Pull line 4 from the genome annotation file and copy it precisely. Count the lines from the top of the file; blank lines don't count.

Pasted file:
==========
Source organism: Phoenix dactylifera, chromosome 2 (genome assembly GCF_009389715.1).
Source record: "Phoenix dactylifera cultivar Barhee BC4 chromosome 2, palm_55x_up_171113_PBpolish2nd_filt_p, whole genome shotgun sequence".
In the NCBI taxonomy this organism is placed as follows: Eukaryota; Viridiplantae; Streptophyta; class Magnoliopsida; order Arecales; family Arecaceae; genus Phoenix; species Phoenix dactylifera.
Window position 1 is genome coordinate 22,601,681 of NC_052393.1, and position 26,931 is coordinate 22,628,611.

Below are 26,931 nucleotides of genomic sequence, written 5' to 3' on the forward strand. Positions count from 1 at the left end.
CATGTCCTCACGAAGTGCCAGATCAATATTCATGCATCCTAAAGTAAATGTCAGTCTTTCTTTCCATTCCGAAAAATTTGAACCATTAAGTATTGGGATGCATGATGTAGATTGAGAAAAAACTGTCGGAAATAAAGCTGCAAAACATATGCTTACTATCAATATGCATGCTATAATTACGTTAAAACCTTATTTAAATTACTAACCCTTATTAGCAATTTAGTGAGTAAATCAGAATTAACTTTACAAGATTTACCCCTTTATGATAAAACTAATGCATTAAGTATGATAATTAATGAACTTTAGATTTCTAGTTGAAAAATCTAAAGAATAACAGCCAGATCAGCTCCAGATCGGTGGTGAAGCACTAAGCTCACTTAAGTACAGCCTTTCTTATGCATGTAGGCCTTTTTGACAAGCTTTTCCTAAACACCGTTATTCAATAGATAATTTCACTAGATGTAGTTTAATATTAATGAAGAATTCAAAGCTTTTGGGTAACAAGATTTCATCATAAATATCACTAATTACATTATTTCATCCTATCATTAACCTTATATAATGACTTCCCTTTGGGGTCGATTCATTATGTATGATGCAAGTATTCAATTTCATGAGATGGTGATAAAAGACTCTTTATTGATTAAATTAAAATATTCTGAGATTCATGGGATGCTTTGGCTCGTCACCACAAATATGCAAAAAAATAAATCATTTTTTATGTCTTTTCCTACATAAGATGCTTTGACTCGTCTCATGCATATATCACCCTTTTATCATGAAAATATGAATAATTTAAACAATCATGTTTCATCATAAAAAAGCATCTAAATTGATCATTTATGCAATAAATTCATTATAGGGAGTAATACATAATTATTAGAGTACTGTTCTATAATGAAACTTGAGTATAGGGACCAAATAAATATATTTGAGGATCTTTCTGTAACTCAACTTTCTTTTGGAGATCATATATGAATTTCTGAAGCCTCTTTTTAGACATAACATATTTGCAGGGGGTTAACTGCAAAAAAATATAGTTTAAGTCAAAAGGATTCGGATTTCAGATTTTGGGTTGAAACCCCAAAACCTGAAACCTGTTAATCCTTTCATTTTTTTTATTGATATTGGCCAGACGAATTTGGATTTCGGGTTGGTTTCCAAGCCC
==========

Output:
Window position 1 is genome coordinate 22,601,681 of NC_052393.1, and position 26,931 is coordinate 22,628,611.